Weekly Warm-Up: Get Ready for BioBlitz!

Bringing thousands of students and citizens together with hundreds of scientists to explore a gorgeous national park is one awesome way to go about a BioBlitz.

But it’s not the only way!

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A hornworm hangs off a plant. Hornworms (caterpillars of the five-spotted hawkmoth) are common throughout the entire American continent. Photograph by Robert Sisson, National Geographic

The purpose of organizing a BioBlitz is to document every bit of life within a set parameter in order to understand that location’s biodiversity. This might include observing the magnificent redwoods of Muir Woods—and the earthworms that dig near it roots. It might include carefully peering under the leaves of kolea and kawa’u trees to find … spiders. It might include cataloging a large, invasive nutria or a tiny, new-to-science tardigrade.

But you don’t need a national park, thousands of people, or hundreds of experts to have a BioBlitz. You can host one with anyone, anywhere, and National Geographic has the resources to help you do that.

A student practices classifying plant species during a BioBlitz. Photograph by Patricia Norris.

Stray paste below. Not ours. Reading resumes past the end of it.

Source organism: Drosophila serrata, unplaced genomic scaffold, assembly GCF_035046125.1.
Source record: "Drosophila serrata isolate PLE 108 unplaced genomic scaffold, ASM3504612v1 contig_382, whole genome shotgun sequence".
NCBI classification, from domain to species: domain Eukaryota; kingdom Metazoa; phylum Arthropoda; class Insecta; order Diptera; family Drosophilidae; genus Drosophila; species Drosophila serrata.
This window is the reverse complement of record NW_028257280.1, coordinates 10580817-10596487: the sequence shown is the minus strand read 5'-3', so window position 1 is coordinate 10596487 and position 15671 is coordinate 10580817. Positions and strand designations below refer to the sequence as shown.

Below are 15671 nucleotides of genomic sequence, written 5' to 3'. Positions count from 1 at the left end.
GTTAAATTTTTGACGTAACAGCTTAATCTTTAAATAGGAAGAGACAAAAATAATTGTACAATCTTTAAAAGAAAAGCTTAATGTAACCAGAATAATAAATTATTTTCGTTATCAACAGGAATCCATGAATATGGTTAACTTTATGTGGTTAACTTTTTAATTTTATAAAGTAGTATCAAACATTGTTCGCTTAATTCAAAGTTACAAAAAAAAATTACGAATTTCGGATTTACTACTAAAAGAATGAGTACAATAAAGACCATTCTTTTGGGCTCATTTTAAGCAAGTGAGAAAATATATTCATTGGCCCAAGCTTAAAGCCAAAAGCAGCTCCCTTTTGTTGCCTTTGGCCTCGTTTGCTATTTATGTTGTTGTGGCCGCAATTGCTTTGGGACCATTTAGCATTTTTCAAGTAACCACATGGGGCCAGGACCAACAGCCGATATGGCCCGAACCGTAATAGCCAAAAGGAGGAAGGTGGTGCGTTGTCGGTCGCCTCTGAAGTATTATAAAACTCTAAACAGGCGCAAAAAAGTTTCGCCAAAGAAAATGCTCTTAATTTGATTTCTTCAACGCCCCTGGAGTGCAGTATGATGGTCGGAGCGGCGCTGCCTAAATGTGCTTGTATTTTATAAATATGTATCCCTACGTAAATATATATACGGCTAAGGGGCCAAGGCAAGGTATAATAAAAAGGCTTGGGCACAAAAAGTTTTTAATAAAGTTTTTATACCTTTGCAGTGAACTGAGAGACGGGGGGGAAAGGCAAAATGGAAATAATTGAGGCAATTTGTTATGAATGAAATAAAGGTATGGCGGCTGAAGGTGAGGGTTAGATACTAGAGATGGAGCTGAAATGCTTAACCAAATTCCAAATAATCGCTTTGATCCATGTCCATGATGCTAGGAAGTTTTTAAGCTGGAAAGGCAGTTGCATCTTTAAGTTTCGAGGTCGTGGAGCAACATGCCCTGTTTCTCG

A student practices classifying plant species during a BioBlitz. Photograph by Patricia Norris.

First, take a look at our BioBlitz Education webpage. Here you can find everything you might need to have your own BioBlitz in your backyard, schoolyard, or local community.

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Squirrels are another common sight across the United States. How many squirrels live in your schoolyard? Photograph by David Alan Harvey, National Geographic

No matter what you do with your students, the point to remember is that a BioBlitz can happen anywhere. And in some way, it is even more special when students are discovering the vibrant diversity of life thriving in their very own community.

This blog post was written by former Nat Geo intern Rebecca Bice back in 2014, but gets you ready for BioBlitz 2016—mark your calendars for May 20-21

 

One response to “Weekly Warm-Up: Get Ready for BioBlitz!

  1. Pingback: Water Bears Grin and Bear It | Nat Geo Education Blog·

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